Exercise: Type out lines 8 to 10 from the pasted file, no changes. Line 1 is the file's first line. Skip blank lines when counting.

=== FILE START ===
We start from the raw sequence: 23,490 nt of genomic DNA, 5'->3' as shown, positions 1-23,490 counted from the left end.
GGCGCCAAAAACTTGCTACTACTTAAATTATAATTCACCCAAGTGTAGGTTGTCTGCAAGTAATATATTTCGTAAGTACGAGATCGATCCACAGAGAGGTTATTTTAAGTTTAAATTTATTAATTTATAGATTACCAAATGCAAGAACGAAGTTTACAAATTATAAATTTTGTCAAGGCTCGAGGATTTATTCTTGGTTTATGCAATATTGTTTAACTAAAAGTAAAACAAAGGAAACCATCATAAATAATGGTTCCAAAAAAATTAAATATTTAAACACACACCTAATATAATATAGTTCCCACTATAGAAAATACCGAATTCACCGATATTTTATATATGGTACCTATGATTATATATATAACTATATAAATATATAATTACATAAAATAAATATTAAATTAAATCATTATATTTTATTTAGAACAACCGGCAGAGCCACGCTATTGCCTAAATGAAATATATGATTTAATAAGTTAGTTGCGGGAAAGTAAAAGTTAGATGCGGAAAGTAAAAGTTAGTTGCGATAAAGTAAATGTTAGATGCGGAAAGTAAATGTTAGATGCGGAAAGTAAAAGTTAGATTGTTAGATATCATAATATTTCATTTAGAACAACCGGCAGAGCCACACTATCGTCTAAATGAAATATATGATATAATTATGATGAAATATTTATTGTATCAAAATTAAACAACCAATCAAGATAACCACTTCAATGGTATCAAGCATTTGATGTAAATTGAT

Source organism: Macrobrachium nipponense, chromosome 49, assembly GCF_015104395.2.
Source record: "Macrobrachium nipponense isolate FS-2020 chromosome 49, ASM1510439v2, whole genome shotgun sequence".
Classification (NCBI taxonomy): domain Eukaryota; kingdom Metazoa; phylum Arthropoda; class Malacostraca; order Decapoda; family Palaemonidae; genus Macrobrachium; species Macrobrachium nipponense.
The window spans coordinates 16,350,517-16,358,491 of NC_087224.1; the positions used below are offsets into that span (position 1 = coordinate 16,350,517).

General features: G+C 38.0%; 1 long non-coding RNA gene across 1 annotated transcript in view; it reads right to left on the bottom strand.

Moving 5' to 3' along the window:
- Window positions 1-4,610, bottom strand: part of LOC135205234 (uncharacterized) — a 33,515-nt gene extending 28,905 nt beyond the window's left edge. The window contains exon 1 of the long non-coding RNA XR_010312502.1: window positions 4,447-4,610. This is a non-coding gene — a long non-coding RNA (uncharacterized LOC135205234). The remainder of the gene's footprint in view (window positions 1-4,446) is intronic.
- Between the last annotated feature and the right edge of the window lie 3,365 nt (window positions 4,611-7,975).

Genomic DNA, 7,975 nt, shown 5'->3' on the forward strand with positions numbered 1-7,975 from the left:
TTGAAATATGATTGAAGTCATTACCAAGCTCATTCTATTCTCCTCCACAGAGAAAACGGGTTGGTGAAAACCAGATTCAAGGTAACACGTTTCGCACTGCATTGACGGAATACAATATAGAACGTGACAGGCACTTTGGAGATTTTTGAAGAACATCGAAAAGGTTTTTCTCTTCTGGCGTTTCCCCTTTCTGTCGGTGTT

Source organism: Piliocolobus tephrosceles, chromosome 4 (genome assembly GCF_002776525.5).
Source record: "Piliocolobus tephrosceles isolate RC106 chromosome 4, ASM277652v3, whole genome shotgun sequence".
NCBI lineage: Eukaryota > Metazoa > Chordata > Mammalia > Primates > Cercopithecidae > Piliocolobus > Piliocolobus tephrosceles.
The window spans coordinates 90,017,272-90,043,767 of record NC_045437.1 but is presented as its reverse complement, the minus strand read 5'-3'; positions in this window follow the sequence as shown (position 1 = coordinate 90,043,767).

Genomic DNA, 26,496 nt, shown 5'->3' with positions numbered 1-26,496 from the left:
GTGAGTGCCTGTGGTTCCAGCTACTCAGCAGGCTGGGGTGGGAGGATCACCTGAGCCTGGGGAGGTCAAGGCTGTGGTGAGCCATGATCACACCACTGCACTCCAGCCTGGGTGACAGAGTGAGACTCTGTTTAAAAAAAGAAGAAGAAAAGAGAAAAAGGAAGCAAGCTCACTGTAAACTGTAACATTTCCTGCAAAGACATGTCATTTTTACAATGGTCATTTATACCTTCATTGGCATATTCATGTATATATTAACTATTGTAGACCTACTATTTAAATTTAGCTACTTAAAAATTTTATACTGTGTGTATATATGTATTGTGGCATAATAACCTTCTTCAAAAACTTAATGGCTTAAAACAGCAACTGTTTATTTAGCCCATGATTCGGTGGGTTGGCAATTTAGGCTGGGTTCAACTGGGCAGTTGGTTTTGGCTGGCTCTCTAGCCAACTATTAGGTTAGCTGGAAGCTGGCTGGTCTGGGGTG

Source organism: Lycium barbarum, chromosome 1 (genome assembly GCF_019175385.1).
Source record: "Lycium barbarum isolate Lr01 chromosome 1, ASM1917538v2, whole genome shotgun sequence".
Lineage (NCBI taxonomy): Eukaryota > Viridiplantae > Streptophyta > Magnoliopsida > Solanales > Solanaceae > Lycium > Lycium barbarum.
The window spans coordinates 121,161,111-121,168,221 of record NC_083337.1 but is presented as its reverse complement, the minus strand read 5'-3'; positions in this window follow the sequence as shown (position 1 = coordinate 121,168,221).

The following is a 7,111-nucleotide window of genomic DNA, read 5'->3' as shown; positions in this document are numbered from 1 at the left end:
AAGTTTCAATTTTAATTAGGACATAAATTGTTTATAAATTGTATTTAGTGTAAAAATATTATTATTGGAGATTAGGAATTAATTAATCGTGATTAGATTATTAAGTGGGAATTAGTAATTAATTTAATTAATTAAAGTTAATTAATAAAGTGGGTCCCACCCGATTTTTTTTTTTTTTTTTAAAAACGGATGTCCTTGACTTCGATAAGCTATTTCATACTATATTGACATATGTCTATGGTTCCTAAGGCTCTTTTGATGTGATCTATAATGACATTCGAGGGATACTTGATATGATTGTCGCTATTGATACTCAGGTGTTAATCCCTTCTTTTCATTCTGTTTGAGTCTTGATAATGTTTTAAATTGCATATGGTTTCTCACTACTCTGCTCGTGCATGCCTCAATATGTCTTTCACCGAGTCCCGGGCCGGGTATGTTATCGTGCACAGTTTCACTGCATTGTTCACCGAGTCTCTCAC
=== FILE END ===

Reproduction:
Moving 5' to 3' along the window:
- Window positions 1-4,610, bottom strand: part of LOC135205234 (uncharacterized) — a 33,515-nt gene extending 28,905 nt beyond the window's left edge. The window contains exon 1 of the long non-coding RNA XR_010312502.1: window positions 4,447-4,610. This is a non-coding gene — a long non-coding RNA (uncharacterized LOC135205234). The remainder of the gene's footprint in view (window positions 1-4,446) is intronic.
- Between the last annotated feature and the right edge of the window lie 3,365 nt (window positions 4,611-7,975).